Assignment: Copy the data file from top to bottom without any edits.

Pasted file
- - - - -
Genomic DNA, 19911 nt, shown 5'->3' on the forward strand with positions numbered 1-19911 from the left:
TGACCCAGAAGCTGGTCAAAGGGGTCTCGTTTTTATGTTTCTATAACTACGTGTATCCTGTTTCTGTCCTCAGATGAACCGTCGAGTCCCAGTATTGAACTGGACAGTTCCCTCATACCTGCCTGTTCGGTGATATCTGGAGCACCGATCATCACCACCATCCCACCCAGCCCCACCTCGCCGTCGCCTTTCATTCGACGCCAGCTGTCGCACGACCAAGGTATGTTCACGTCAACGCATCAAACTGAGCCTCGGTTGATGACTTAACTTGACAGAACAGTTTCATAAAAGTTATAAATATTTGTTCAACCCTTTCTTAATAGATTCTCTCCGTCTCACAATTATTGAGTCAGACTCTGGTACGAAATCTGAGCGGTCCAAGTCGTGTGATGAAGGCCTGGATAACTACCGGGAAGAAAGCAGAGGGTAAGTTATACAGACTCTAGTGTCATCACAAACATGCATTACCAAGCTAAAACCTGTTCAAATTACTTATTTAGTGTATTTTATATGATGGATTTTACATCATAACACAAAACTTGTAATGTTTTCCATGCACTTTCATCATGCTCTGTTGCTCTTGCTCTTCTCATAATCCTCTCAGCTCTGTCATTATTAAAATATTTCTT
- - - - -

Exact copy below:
Genomic DNA, 19911 nt, shown 5'->3' on the forward strand with positions numbered 1-19911 from the left:
TGACCCAGAAGCTGGTCAAAGGGGTCTCGTTTTTATGTTTCTATAACTACGTGTATCCTGTTTCTGTCCTCAGATGAACCGTCGAGTCCCAGTATTGAACTGGACAGTTCCCTCATACCTGCCTGTTCGGTGATATCTGGAGCACCGATCATCACCACCATCCCACCCAGCCCCACCTCGCCGTCGCCTTTCATTCGACGCCAGCTGTCGCACGACCAAGGTATGTTCACGTCAACGCATCAAACTGAGCCTCGGTTGATGACTTAACTTGACAGAACAGTTTCATAAAAGTTATAAATATTTGTTCAACCCTTTCTTAATAGATTCTCTCCGTCTCACAATTATTGAGTCAGACTCTGGTACGAAATCTGAGCGGTCCAAGTCGTGTGATGAAGGCCTGGATAACTACCGGGAAGAAAGCAGAGGGTAAGTTATACAGACTCTAGTGTCATCACAAACATGCATTACCAAGCTAAAACCTGTTCAAATTACTTATTTAGTGTATTTTATATGATGGATTTTACATCATAACACAAAACTTGTAATGTTTTCCATGCACTTTCATCATGCTCTGTTGCTCTTGCTCTTCTCATAATCCTCTCAGCTCTGTCATTATTAAAATATTTCTT